Thinking about remodeling your livestock facility?
“Interest is high in remodeling stalled barns and building new group barns,” says Brad Carson, vice president, Nedap Livestock Management, North America. “Management teams recognize the benefits of housing sows in groups and are eager to capitalize on those benefits sooner rather than later.”
Consider these areas to effectively remodel your facility’s system and make it easy to use.
When deciding to remodel your barn, think like a sow.
What keeps her calm, so she can be productive? Minimizing aggression, providing adequate resting areas and eliminating congestion at the feeder entrance are keys to peaceful, productive sows.
“When you choose a barn management system with your sows’ needs in mind, your sows will be productive,” Carson said.
Evaluate feeder designs
Sows can develop feed-guarding habits if given the chance, so carefully evaluate feeder designs. Can sows interrupt an individual while she eats, even when she is inside the feeder?
What about when she is done? A feeder designed with front exits encourages one-way traffic through pens to eliminate negative interaction. Giving every sow the opportunity to eat without interruption will allow her to maximize productivity.
Sows using forward-exiting feeders are more comfortable exiting both breeding stalls and farrowing stalls. The forward-exit motion is familiar, making exiting from the stalls easier on both the sows and the employees.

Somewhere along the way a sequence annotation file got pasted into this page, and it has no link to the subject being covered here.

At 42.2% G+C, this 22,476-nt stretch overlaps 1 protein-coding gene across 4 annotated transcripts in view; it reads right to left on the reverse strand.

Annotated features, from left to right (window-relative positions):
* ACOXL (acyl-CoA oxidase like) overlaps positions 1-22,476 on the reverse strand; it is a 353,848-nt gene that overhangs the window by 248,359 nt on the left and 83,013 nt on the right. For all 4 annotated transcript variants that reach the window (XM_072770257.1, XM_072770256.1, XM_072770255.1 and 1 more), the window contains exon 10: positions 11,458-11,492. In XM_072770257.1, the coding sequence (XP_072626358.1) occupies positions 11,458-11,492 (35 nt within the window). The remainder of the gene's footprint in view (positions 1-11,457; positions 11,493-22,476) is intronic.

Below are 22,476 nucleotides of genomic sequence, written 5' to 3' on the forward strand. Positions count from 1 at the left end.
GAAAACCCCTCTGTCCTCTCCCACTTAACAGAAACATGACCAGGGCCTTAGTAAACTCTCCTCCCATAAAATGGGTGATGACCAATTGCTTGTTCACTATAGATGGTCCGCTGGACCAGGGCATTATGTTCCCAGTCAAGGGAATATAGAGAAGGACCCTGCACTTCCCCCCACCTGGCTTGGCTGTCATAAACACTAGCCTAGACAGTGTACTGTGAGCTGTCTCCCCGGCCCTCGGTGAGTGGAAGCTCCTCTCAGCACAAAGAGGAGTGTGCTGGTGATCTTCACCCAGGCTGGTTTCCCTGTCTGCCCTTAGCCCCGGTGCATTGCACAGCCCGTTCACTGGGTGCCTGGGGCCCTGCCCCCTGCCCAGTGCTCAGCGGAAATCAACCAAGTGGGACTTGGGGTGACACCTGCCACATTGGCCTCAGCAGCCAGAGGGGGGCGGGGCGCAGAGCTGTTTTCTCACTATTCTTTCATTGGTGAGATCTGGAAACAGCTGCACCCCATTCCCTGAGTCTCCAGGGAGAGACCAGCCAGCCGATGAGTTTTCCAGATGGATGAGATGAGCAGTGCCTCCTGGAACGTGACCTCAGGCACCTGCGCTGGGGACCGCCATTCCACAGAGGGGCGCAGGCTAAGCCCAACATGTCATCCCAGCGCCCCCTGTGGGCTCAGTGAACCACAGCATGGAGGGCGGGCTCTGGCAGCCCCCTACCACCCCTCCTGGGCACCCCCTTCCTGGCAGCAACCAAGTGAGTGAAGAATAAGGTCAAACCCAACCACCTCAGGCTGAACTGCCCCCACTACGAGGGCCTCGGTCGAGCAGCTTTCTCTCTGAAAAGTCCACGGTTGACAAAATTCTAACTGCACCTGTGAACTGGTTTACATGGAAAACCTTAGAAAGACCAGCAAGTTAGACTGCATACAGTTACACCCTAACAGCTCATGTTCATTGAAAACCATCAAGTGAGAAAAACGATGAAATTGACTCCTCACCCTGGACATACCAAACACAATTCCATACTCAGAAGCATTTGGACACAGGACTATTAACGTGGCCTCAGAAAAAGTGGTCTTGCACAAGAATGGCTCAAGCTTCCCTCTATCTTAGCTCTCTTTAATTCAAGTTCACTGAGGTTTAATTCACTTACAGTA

Do the sow math
To meet square foot requirements in group pens, you might need to be flexible with your sow math. For example, you might need to change the total number of sows in your barn. Or you might need to develop group sizes slightly different than in a new barn. To find the perfect fit, surround yourself with a team who has experience in all sizes and styles of group sow management.
“Don’t try to force something that works in someone’s new barn to work in your remodeled barn,” Carson said.
Sow strategy during and after the remodel
It’s possible for production to continue during the remodel. The first step is to adjust breeding targets to reduce sow inventory. This gives you room to pull out stalls and begin building new pens. Another strategy is to find an alternative location to house your sows during the remodel.
“Many producers who have remodeled repopulate their new pens with previously stalled sows that adjust quickly to their new environment,” says Carson. “The same sows that were easily excitable in stalls are calm and unafraid of people in their new pens.”
Source: Nedap Livestock Management